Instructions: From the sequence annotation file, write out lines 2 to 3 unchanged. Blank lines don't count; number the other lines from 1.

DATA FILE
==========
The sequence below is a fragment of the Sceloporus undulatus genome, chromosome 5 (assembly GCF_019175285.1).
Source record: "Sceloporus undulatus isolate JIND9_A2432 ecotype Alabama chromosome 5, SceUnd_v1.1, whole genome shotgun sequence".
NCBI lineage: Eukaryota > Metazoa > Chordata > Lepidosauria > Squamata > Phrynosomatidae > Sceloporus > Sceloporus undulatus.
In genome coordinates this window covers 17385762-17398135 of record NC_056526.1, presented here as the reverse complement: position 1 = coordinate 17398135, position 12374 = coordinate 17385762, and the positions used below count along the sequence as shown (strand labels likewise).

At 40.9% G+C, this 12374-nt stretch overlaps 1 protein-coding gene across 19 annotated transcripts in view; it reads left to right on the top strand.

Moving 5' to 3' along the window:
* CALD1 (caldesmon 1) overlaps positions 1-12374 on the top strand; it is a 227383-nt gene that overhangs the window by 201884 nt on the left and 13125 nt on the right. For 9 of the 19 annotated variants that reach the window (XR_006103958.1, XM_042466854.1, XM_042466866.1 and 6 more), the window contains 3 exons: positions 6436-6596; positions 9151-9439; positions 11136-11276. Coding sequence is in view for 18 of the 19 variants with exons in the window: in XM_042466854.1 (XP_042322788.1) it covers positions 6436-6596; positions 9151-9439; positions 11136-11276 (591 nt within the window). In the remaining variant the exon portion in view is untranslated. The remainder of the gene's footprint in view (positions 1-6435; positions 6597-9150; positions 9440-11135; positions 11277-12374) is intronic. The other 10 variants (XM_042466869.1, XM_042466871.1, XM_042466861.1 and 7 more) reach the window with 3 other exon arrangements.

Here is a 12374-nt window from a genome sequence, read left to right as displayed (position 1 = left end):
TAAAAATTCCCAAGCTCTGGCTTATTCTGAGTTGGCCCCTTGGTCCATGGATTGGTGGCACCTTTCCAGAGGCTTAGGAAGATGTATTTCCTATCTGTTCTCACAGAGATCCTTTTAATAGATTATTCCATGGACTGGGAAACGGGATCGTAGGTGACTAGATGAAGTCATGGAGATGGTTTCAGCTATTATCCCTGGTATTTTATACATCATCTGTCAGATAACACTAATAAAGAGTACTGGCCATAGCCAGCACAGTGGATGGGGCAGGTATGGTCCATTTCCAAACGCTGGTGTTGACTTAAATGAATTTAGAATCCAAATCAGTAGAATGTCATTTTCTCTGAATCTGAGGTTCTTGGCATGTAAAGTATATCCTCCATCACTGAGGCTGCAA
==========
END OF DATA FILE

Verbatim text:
Source record: "Sceloporus undulatus isolate JIND9_A2432 ecotype Alabama chromosome 5, SceUnd_v1.1, whole genome shotgun sequence".
NCBI lineage: Eukaryota > Metazoa > Chordata > Lepidosauria > Squamata > Phrynosomatidae > Sceloporus > Sceloporus undulatus.